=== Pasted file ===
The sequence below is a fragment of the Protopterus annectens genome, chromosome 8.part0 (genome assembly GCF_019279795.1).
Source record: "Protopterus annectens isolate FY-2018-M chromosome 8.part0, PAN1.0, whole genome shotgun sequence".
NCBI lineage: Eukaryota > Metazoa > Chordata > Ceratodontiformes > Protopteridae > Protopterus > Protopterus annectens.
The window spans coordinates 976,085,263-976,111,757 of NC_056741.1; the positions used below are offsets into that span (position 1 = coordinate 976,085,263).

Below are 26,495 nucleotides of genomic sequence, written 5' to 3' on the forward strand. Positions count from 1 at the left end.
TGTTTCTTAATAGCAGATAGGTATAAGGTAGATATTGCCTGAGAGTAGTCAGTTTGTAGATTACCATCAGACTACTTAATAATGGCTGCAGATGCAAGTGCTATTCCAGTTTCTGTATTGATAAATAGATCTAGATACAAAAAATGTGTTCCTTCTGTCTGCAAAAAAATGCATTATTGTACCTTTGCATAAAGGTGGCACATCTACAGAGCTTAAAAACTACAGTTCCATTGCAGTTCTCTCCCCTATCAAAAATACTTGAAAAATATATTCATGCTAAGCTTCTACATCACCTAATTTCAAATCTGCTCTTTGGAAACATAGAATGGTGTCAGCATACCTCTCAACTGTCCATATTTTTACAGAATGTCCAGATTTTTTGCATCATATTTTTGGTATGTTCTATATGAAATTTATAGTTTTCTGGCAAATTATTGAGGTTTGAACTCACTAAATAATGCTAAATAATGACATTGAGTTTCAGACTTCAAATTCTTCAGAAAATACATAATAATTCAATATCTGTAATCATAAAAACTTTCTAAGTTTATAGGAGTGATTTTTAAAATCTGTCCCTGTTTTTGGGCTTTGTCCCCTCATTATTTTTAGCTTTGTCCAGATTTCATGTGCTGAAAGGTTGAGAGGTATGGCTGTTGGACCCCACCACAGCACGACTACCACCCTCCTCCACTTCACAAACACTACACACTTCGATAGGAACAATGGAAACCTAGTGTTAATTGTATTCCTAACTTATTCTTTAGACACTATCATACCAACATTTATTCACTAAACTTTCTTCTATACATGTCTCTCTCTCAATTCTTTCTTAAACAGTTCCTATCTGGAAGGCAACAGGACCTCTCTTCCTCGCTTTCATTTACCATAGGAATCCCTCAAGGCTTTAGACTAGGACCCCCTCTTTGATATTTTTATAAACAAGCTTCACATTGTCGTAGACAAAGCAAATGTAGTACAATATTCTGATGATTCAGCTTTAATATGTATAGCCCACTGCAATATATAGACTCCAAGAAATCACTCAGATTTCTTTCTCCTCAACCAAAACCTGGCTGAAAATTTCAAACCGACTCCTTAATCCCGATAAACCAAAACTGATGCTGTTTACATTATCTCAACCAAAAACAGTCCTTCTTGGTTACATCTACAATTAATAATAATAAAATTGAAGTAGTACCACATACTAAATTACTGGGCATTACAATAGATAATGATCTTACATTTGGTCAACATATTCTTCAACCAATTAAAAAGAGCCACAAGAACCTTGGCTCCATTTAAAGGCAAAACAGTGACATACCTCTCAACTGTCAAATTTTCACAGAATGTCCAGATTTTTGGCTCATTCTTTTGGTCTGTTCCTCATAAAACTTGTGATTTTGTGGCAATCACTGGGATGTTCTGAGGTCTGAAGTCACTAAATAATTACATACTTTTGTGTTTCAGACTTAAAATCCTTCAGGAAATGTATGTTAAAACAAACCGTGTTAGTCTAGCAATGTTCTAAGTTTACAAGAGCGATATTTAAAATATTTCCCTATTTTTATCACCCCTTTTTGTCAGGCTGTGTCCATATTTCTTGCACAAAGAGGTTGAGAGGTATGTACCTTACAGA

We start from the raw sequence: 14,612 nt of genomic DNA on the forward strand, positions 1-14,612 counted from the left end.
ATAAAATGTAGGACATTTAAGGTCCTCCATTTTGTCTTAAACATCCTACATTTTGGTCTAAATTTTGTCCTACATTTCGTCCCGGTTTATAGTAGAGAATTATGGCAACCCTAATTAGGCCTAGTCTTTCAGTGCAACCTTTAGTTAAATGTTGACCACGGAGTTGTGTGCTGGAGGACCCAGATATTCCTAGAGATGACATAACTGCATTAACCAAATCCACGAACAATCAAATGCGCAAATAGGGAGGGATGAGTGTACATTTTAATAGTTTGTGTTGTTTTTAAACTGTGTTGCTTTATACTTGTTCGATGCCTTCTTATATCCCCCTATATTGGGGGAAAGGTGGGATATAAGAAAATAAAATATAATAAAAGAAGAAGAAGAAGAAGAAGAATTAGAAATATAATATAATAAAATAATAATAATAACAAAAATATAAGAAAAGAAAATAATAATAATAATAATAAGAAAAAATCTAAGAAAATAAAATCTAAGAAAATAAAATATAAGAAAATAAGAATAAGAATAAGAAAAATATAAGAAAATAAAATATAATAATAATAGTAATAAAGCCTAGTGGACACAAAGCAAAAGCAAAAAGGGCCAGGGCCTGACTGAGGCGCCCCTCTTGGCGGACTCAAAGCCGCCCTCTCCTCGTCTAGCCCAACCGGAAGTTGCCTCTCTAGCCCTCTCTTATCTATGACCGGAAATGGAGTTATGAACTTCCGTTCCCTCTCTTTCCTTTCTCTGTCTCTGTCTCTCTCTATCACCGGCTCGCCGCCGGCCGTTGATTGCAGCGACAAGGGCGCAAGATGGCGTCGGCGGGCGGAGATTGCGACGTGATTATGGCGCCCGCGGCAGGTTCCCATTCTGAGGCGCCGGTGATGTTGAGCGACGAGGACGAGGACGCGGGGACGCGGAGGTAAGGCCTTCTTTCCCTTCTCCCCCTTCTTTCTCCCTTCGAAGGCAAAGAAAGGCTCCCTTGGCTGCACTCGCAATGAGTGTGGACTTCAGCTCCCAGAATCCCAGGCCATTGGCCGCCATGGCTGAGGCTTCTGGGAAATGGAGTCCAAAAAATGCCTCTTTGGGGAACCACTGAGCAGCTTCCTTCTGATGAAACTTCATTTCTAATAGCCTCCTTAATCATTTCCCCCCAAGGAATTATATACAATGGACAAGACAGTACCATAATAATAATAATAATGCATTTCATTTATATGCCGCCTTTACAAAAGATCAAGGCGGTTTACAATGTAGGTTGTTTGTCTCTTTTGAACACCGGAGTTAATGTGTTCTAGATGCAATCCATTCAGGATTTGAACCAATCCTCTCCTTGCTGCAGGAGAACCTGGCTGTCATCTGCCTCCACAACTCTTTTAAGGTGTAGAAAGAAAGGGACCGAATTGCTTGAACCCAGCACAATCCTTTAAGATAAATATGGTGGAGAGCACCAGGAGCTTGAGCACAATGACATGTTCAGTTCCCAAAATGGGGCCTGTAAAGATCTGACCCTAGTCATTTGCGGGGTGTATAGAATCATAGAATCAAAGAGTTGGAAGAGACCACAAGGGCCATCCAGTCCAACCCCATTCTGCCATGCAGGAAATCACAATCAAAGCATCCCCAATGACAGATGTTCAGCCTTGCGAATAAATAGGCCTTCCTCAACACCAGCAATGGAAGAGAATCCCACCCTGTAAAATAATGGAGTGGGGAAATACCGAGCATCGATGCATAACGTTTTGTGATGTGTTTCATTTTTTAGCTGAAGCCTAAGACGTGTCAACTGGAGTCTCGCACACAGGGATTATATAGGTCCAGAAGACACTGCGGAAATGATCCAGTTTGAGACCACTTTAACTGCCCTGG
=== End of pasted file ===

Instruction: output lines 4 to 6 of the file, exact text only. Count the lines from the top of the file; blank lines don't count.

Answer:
The window spans coordinates 976,085,263-976,111,757 of NC_056741.1; the positions used below are offsets into that span (position 1 = coordinate 976,085,263).

Below are 26,495 nucleotides of genomic sequence, written 5' to 3' on the forward strand. Positions count from 1 at the left end.
TGTTTCTTAATAGCAGATAGGTATAAGGTAGATATTGCCTGAGAGTAGTCAGTTTGTAGATTACCATCAGACTACTTAATAATGGCTGCAGATGCAAGTGCTATTCCAGTTTCTGTATTGATAAATAGATCTAGATACAAAAAATGTGTTCCTTCTGTCTGCAAAAAAATGCATTATTGTACCTTTGCATAAAGGTGGCACATCTACAGAGCTTAAAAACTACAGTTCCATTGCAGTTCTCTCCCCTATCAAAAATACTTGAAAAATATATTCATGCTAAGCTTCTACATCACCTAATTTCAAATCTGCTCTTTGGAAACATAGAATGGTGTCAGCATACCTCTCAACTGTCCATATTTTTACAGAATGTCCAGATTTTTTGCATCATATTTTTGGTATGTTCTATATGAAATTTATAGTTTTCTGGCAAATTATTGAGGTTTGAACTCACTAAATAATGCTAAATAATGACATTGAGTTTCAGACTTCAAATTCTTCAGAAAATACATAATAATTCAATATCTGTAATCATAAAAACTTTCTAAGTTTATAGGAGTGATTTTTAAAATCTGTCCCTGTTTTTGGGCTTTGTCCCCTCATTATTTTTAGCTTTGTCCAGATTTCATGTGCTGAAAGGTTGAGAGGTATGGCTGTTGGACCCCACCACAGCACGACTACCACCCTCCTCCACTTCACAAACACTACACACTTCGATAGGAACAATGGAAACCTAGTGTTAATTGTATTCCTAACTTATTCTTTAGACACTATCATACCAACATTTATTCACTAAACTTTCTTCTATACATGTCTCTCTCTCAATTCTTTCTTAAACAGTTCCTATCTGGAAGGCAACAGGACCTCTCTTCCTCGCTTTCATTTACCATAGGAATCCCTCAAGGCTTTAGACTAGGACCCCCTCTTTGATATTTTTATAAACAAGCTTCACATTGTCGTAGACAAAGCAAATGTAGTACAATATTCTGATGATTCAGCTTTAATATGTATAGCCCACTGCAATATATAGACTCCAAGAAATCACTCAGATTTCTTTCTCCTCAACCAAAACCTGGCTGAAAATTTCAAACCGACTCCTTAATCCCGATAAACCAAAACTGATGCTGTTTACATTATCTCAACCAAAAACAGTCCTTCTTGGTTACATCTACAATTAATAATAATAAAATTGAAGTAGTACCACATACTAAATTACTGGGCATTACAATAGATAATGATCTTACATTTGGTCAACATATTCTTCAACCAATTAAAAAGAGCCACAAGAACCTTGGCTCCATTTAAAGGCAAAACAGTGACATACCTCTCAACTGTCAAATTTTCACAGAATGTCCAGATTTTTGGCTCATTCTTTTGGTCTGTTCCTCATAAAACTTGTGATTTTGTGGCAATCACTGGGATGTTCTGAGGTCTGAAGTCACTAAATAATTACATACTTTTGTGTTTCAGACTTAAAATCCTTCAGGAAATGTATGTTAAAACAAACCGTGTTAGTCTAGCAATGTTCTAAGTTTACAAGAGCGATATTTAAAATATTTCCCTATTTTTATCACCCCTTTTTGTCAGGCTGTGTCCATATTTCTTGCACAAAGAGGTTGAGAGGTATGTACCTTACAGA